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And then I had to take my shorts off

Denim shorts, shala (Flickr)

Denim shorts, shala (Flickr)

I’m a very good shopper. Not only can I shop and spend money for no reason at all, but I can also connect shopping to my emotions, using shopping as a means to overcome grief, anger, exhaustion, and self-consciousness. I have walked into stores equipped with the excuses “I deserve this,” “I need this,” and “I don’t have enough,” with each excuse allowing me to justify purchase after purchase.

But the shopping skills I have developed have been ruined. Yes, ruined!

Over the years, my interest in the issues that sit behind the availability of cheap clothing has fluctuated. One month, I could buy a pair of Toms shoes, and feel good that some extra pair had been sent somewhere in the world on my behalf. The next, I could enter Old Navy, equipped with eagle-eyes that are going to find some deals, and not question why anyone can buy a t-shirt for $2.00. My commitment to using my purchasing power to influence justice in the world has been wishy-washy at best.

I didn’t mind the wishy-washy, it went well with the emotional justifications for shopping that I had spent years perfecting.

Frankly, it came as a shock to me that over about a years time, my wishy-washy attitude towards the justice (or lack thereof) surrounding the manufacturing of clothing became anything but wishy-washy.

I didn’t notice that one of the reasons I volunteered at a friend’s new business, a used clothing store for teens, might have been to witness just how many bags of clothes a young person can find in their closet to sell (far too many!) I ignored that when I entered a store with a friend, I felt uncomfortable and didn’t want to touch anything, thinking about every hand that participated in the creation of a way-too-cheap funky outfit. It took me a while to notice that I started to buy only clothing that was previously-loved, locally manufactured, or had a tag that described some form of consciousness on the part of the company selling it. I thought it might just be another phase that would fade away when the next Lululemon factory sale came to Ottawa.

But then I had to take my shorts off. And I realized a bigger change had occurred.

I had to take off my brand new, could-not-fit-me-any-better, lovely shorts that I had just bought. The shorts that I had just put on had to be removed when I realized that they were not the brand that I thought they were, and instead, were from a company whose manufacturing policies I knew nothing about.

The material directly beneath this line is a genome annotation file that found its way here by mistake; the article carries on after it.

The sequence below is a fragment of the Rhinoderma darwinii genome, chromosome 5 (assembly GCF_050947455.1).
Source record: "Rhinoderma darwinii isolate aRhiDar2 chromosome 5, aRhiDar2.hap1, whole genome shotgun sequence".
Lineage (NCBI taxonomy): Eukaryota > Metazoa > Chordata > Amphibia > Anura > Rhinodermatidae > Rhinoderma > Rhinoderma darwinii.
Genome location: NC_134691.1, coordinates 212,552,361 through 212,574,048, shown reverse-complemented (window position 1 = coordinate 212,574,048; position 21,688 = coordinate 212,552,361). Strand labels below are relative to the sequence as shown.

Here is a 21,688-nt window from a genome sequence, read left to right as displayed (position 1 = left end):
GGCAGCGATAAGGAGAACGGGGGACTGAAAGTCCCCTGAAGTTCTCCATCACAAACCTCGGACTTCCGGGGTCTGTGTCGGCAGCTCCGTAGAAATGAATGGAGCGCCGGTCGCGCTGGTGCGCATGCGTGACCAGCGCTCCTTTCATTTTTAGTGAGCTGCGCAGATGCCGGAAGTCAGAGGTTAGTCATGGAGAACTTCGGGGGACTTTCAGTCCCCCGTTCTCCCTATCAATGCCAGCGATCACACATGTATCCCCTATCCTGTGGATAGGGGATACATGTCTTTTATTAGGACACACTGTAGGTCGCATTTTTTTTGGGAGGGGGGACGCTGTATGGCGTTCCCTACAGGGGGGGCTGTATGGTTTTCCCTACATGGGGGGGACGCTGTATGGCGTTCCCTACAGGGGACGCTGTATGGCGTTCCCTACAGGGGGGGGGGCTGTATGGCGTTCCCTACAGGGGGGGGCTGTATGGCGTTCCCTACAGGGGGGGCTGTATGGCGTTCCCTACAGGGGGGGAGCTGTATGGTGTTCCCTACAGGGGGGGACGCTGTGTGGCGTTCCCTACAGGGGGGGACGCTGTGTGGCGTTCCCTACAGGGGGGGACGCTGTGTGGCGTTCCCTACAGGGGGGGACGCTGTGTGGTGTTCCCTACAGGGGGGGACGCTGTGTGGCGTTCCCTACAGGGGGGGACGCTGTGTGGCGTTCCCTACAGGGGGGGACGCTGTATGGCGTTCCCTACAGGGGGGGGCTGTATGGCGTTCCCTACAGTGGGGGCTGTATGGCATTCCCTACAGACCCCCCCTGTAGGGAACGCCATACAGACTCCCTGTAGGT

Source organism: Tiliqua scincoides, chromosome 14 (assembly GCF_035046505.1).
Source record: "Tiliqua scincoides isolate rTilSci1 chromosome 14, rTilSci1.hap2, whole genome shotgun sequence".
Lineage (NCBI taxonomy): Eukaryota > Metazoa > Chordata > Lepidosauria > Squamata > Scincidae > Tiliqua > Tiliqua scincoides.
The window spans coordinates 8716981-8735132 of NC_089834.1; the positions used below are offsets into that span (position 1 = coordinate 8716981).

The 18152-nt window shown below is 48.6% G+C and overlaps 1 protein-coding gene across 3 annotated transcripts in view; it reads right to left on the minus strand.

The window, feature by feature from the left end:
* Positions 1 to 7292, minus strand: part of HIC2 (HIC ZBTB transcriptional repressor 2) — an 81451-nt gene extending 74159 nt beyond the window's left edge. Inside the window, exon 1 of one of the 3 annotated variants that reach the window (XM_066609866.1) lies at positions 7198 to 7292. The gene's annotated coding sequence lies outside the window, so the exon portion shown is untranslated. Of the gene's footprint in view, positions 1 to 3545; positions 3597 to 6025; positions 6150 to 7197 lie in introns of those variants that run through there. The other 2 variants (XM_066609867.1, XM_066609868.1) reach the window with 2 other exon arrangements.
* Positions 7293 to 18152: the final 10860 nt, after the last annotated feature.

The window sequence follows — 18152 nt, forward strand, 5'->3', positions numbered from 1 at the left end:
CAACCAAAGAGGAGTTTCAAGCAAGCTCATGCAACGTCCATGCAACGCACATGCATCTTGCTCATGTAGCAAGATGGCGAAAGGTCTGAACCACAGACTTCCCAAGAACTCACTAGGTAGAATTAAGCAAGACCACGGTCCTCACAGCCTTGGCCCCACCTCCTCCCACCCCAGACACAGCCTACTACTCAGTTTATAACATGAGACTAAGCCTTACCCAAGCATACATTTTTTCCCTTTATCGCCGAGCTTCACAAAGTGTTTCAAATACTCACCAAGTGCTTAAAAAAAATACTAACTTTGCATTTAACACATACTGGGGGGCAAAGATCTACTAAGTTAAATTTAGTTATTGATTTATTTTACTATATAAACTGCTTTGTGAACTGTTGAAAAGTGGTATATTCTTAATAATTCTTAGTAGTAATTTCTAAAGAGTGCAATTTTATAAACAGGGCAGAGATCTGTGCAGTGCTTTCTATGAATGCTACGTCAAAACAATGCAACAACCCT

I tried to keep them on. I sat there with these new shorts and told myself to get over it. They fit so well. They were so cute. I needed them. I deserved them. It didn’t matter.

But it did matter.

And so I took the shorts off, emailed the company and waited for a reply (and put on another pair of shorts that day) that would indicate whether I could keep them.

Shopping had indeed been ruined. At least the shopping of my past had.

Now, I’m not trying to declare some self-righteous adoption of social consciousness. I did not sit there with my shorts off saying, “yay! I’m transformed!” Instead, I sat there frustrated and angry that I couldn’t just get on with my day and ignore the issue. To be honest, I muttered under my breath: “Jesus, once again, you have asked me to change, and frankly, it frustrates me. If you could just stop, I’d appreciate it.”

I am also not declaring that I have become some perfect social-justice shopper. I let my 15 year-old shop wear what she wants and only sometimes remind her to consider who made the item she is buying (to which she rolls her eyes). I don’t know how to find some items that I think I’ll need to buy in the future, but I’m trying to figure it out. And I do admit that there was this one awesome sweater at a large brand store that was on sale for 80% off, and boy, did I want it. I actually considered calling a friend to ask her to buy it in hopes that she would be sick of it by next season and give it to me. I left the store without it, but I huffed and puffed as I walked away.

My new shopping approach is a work in progress.

And like many of the other transformations that Jesus has forced upon my life (I mean gracefully offered), it comes with joy and frustration. And I don’t know about you, but it does seem to me that change always comes with some things being ruined, in order for new ways to settle in.

The Rev. Monique Stone

About The Rev. Monique Stone

I am blessed to be the Incumbent at the Parish of Huntley in Carp, Ontario (part of the Diocese of Ottawa) and have lots of fun contributing to the leadership of our rural parish. Whether I am sitting at the local coffee shop or flipping burgers at the annual Fair I consider authentic engagement with the broader community integral to my ministry. I personally feel that this period of church history with all its changes, declines, doubts and concerns is exciting, inspiring and best approached with a sense of hope and a sense of humour.
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